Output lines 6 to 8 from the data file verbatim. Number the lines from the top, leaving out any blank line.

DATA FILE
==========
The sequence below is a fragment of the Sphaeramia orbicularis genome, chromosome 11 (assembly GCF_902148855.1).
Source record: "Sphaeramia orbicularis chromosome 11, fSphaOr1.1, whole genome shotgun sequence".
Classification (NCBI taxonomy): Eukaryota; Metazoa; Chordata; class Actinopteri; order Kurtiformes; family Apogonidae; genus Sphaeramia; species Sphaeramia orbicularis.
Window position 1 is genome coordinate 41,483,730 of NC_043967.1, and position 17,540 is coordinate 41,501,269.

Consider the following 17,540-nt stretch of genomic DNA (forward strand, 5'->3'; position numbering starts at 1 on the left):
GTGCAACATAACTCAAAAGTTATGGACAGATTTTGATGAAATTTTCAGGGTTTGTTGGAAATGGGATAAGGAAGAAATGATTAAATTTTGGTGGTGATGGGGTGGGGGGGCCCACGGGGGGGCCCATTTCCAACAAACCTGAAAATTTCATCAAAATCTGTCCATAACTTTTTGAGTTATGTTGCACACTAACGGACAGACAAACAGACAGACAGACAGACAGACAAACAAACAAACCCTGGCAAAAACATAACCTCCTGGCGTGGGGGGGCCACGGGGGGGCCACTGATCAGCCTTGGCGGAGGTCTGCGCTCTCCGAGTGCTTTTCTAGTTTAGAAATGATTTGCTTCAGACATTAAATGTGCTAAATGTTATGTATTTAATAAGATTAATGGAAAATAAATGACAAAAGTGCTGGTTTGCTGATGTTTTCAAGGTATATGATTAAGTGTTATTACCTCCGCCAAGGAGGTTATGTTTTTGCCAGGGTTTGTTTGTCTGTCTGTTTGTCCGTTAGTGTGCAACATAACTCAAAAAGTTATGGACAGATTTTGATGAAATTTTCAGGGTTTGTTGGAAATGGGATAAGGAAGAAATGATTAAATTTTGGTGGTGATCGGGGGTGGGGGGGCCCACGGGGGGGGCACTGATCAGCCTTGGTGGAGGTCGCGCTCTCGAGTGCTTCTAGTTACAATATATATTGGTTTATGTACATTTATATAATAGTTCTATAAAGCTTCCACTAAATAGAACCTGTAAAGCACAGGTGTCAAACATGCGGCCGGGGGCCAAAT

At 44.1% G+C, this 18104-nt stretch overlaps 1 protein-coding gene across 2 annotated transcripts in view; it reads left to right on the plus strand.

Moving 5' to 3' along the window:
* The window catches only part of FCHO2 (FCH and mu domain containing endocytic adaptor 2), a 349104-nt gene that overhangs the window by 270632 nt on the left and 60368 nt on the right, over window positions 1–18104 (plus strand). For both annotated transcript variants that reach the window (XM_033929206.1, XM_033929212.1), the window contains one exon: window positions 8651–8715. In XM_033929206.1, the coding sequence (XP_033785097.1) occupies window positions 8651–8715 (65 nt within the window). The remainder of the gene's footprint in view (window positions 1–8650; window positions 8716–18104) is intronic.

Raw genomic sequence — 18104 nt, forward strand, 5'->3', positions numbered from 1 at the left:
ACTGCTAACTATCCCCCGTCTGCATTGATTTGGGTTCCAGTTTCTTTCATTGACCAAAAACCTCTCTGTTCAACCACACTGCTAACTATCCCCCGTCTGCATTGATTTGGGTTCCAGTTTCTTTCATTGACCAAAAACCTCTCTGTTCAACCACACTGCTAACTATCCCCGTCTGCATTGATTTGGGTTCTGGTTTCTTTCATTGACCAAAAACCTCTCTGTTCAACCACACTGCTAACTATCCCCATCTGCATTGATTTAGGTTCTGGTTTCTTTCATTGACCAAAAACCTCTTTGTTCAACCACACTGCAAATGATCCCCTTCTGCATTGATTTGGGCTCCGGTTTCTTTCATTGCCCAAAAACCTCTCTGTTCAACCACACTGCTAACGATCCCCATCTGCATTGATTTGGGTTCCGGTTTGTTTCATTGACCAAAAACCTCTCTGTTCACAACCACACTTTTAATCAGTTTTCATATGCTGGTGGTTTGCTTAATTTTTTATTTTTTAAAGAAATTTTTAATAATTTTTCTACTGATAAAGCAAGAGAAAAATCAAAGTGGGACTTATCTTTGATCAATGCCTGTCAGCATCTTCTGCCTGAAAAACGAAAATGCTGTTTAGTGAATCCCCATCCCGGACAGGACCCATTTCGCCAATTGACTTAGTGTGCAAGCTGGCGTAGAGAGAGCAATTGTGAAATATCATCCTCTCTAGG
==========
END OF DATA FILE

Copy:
GTGCAACATAACTCAAAAGTTATGGACAGATTTTGATGAAATTTTCAGGGTTTGTTGGAAATGGGATAAGGAAGAAATGATTAAATTTTGGTGGTGATGGGGTGGGGGGGCCCACGGGGGGGCCCATTTCCAACAAACCTGAAAATTTCATCAAAATCTGTCCATAACTTTTTGAGTTATGTTGCACACTAACGGACAGACAAACAGACAGACAGACAGACAGACAAACAAACAAACCCTGGCAAAAACATAACCTCCTGGCGTGGGGGGGCCACGGGGGGGCCACTGATCAGCCTTGGCGGAGGTCTGCGCTCTCCGAGTGCTTTTCTAGTTTAGAAATGATTTGCTTCAGACATTAAATGTGCTAAATGTTATGTATTTAATAAGATTAATGGAAAATAAATGACAAAAGTGCTGGTTTGCTGATGTTTTCAAGGTATATGATTAAGTGTTATTACCTCCGCCAAGGAGGTTATGTTTTTGCCAGGGTTTGTTTGTCTGTCTGTTTGTCCGTTAGTGTGCAACATAACTCAAAAAGTTATGGACAGATTTTGATGAAATTTTCAGGGTTTGTTGGAAATGGGATAAGGAAGAAATGATTAAATTTTGGTGGTGATCGGGGGTGGGGGGGCCCACGGGGGGGGCACTGATCAGCCTTGGTGGAGGTCGCGCTCTCGAGTGCTTCTAGTTACAATATATATTGGTTTATGTACATTTATATAATAGTTCTATAAAGCTTCCACTAAATAGAACCTGTAAAGCACAGGTGTCAAACATGCGGCCGGGGGCCAAAT

At 44.1% G+C, this 18104-nt stretch overlaps 1 protein-coding gene across 2 annotated transcripts in view; it reads left to right on the plus strand.

Moving 5' to 3' along the window: